Inhale Exhale Family Edition Issue 2

A Healthy Brain


  • A state of mental tension and worry caused by problems in your life, work, etc.?
  • Something that causes strong feelings of worry or anxiety?
  • Physical force or pressure 

Children and teens experience stress and anxiety differently than adults. The way each person looks at the world and their problems are based on a myriad of views: parents, teachers, friends and social media. Their core identities are emerging and the world is becoming a much scarier space than their earlier carefree days. They are trying to figure out who they are in the world and separate themselves from their parents.

As parents and caregivers, we feel the need to lessen kids’ stress by offering solutions and advice. We want to minimize their angst by telling them not to worry. What they want to hear instead is that you get it. You understand what they are going through, or at least you want to try. Acknowledging what is happening for them requires being in their world with them. When we try to minimize their stress, we teach them to stuff it, ignore it, or that it’s not okay to have it.

Let’s look at how the brain processes information:

The Hippocampus is the region that regulates motivation, emotion, learning, and memory.

The Amygdala is responsible for the perception of emotions It is known as the fight or flight mechanism and is where memories of events and emotions are stored. Temper Tantrums are formed here when something doesn’t go the way we want it to go. You do not want the amygdala to run the show.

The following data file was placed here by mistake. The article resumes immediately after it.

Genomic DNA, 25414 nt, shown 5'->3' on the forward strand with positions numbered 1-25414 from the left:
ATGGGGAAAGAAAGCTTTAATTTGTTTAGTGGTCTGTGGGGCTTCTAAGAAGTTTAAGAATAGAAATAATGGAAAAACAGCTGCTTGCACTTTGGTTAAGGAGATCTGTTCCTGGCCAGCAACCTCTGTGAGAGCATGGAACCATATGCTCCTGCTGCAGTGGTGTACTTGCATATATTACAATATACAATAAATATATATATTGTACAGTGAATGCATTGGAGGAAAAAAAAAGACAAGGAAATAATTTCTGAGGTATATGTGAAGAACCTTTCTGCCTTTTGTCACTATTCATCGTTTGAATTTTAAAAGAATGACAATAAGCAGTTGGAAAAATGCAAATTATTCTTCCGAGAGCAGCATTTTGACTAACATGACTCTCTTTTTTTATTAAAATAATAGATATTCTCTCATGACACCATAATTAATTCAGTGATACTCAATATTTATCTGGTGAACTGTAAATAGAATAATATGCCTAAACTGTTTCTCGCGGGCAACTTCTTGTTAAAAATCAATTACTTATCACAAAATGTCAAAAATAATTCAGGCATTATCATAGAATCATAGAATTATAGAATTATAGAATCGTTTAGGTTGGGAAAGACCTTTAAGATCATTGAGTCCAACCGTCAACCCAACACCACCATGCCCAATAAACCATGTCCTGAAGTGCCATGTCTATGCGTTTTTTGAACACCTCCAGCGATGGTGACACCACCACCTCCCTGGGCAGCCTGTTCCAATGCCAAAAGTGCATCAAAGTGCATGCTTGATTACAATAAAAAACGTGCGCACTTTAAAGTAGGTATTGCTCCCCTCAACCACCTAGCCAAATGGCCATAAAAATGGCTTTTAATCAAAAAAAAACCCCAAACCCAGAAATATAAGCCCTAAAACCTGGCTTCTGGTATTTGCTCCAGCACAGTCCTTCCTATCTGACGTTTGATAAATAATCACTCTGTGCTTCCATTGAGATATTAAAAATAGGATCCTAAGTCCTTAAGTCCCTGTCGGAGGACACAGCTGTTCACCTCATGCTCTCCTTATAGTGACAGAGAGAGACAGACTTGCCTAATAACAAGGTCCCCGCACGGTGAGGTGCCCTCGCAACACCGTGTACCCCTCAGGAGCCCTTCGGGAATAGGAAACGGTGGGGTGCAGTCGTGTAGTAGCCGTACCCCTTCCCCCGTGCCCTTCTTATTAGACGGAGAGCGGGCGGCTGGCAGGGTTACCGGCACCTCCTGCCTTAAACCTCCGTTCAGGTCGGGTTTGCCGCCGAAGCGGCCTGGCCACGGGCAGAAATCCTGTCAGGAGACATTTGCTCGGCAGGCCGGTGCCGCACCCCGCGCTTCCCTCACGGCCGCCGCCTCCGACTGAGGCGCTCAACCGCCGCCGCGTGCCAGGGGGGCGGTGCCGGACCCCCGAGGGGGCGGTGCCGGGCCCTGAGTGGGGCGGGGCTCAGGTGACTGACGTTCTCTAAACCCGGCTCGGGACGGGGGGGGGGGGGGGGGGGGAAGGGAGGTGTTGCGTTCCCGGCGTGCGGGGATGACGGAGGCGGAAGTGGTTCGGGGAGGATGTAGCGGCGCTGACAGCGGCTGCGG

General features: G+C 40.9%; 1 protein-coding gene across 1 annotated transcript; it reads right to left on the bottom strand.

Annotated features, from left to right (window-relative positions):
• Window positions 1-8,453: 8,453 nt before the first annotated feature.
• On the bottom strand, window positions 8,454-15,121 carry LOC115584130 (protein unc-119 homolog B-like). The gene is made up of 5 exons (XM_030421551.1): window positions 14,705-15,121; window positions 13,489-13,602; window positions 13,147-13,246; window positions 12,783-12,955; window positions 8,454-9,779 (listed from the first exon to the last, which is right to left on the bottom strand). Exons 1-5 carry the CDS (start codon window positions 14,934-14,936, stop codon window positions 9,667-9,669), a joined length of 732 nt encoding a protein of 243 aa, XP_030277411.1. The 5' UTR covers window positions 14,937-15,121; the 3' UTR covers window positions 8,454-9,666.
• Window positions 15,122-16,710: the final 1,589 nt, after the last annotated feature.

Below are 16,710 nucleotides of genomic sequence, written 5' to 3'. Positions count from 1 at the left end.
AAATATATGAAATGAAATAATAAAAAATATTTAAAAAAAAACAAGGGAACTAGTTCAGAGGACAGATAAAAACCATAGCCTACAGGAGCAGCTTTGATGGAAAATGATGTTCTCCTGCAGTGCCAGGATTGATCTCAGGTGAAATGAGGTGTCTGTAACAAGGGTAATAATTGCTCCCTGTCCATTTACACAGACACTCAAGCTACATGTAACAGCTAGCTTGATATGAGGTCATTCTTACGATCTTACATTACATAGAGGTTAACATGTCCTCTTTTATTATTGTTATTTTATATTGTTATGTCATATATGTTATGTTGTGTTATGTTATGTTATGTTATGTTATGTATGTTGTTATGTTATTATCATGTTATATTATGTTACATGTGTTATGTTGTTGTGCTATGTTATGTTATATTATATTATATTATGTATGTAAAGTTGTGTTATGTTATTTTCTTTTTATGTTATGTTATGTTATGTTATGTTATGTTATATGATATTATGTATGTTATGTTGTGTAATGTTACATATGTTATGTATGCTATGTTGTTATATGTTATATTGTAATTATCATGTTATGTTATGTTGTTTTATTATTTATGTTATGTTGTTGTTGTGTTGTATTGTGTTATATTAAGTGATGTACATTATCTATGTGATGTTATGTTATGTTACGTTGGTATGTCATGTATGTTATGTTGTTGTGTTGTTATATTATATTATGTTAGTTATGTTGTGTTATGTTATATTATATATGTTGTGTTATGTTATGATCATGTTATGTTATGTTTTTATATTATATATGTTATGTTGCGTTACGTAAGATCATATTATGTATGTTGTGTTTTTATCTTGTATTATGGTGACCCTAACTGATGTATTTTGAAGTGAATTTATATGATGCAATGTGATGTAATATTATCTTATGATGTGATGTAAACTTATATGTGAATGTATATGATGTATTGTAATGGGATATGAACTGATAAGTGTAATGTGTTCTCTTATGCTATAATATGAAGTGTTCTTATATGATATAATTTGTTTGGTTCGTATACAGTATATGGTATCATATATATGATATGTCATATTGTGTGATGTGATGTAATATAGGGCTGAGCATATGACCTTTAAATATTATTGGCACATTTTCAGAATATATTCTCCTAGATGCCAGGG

The Pre-Frontal Cortex is the CEO of your actions also known as the grown-up brain… It plays an important role in problem-solving, planning, impulse control, reasoning, as well as controlling emotions, and behavior.

Let’s Do An Exercise

Imagine your STRESS on a scale of 1-10






What is the situation that has you stressed?

What is your interpretation of the situation?

What are you making the situation mean?

Your response to events as stressful or not is made up from one of these areas of the brain. We create stories about what’s going on to match our past experiences and it’s in those stories that the stress lives. Your stress response lives in those stories or interpretations of the event, not in the event itself.

Thoughts are things and thoughts can be changed. Stress in life is inevitable. It’s our reaction to the stress that causes the spiral of anxiety.

So get control of your stress by bringing yourself into the present. Focus on your body, allowing yourself to let go of the thoughts that are causing increased anxiety. Watch those numbers on your stress scale go down!

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